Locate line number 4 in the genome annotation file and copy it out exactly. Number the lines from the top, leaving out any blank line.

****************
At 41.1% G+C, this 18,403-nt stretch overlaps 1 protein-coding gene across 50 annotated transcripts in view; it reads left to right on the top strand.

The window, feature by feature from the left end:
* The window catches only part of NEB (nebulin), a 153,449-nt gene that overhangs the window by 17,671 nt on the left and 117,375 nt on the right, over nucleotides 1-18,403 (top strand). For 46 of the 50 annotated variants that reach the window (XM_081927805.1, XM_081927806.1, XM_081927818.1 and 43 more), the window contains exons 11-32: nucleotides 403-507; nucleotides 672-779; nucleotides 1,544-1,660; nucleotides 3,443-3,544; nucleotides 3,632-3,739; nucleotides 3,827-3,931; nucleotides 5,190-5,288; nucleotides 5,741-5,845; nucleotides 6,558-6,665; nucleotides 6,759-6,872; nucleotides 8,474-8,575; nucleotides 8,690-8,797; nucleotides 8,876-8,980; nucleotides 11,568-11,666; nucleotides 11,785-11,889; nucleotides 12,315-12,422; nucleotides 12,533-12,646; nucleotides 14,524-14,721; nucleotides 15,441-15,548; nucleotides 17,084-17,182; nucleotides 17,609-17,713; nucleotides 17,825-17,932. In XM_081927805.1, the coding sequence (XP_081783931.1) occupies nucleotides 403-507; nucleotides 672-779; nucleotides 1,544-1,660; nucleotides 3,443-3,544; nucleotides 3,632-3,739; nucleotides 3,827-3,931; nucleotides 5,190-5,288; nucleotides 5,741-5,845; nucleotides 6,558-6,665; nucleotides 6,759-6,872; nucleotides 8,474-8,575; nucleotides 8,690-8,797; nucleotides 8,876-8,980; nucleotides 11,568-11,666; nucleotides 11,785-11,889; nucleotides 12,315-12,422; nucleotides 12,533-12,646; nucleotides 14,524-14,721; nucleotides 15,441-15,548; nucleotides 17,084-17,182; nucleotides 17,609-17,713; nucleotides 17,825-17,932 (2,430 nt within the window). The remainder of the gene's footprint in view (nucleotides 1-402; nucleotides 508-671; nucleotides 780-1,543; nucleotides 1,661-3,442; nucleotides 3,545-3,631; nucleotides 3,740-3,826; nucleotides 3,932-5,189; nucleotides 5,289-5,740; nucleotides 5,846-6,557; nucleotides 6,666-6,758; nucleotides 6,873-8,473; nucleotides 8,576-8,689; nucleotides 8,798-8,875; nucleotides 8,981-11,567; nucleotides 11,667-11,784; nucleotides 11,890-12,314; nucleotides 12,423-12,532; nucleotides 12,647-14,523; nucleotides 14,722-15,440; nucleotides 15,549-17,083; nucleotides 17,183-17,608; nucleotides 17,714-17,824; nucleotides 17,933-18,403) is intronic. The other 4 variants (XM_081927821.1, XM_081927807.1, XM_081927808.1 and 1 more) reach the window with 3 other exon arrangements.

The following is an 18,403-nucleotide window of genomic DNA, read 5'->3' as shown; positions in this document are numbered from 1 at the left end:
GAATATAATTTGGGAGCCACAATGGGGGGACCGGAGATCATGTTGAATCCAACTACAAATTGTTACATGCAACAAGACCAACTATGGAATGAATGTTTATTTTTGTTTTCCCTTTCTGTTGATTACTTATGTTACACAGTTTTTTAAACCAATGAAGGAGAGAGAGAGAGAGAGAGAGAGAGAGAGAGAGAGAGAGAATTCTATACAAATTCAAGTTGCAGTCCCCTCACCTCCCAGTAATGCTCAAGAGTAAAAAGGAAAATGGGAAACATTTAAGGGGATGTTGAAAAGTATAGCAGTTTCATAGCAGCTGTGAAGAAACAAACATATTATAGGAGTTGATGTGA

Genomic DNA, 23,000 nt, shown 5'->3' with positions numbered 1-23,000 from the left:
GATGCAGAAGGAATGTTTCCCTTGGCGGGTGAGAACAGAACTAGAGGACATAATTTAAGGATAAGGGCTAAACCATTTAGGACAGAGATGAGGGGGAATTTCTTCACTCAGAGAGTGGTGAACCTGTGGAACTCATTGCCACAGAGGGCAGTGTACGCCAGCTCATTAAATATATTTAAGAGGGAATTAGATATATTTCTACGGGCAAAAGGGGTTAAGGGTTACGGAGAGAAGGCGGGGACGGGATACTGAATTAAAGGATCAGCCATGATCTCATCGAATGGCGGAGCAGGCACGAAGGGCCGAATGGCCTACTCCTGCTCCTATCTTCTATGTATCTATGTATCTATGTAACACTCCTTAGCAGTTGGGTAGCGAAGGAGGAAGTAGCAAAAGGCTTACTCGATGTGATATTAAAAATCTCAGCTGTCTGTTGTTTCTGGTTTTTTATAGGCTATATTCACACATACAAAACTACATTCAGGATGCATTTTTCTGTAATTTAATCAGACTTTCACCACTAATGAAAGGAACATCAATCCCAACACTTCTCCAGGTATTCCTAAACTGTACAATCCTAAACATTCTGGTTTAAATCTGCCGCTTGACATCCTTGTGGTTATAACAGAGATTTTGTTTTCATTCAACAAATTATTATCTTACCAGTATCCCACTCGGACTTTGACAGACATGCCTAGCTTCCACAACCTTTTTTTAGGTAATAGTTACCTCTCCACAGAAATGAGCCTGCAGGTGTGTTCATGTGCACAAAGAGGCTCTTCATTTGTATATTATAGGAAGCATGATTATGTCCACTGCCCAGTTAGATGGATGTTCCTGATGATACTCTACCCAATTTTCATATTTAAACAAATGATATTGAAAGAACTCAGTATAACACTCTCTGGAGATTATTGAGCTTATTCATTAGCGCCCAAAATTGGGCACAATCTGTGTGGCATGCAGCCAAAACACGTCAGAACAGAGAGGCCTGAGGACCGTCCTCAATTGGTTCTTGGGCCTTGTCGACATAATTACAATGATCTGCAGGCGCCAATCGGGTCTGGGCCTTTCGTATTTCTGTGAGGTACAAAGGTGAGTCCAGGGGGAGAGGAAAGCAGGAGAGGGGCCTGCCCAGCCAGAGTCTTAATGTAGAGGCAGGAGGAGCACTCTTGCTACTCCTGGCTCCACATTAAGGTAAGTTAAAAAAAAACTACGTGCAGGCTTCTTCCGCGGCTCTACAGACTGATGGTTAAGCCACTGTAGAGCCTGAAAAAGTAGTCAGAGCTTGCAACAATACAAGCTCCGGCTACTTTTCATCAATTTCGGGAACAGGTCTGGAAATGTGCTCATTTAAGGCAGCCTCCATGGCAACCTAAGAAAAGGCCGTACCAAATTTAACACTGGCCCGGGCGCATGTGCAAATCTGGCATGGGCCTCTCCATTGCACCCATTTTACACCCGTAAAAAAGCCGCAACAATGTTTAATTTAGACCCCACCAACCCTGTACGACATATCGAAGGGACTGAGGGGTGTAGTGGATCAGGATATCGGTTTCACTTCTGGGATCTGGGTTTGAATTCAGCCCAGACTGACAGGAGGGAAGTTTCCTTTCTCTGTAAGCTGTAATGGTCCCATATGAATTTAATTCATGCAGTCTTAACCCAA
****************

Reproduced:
The following is an 18,403-nucleotide window of genomic DNA, read 5'->3' as shown; positions in this document are numbered from 1 at the left end: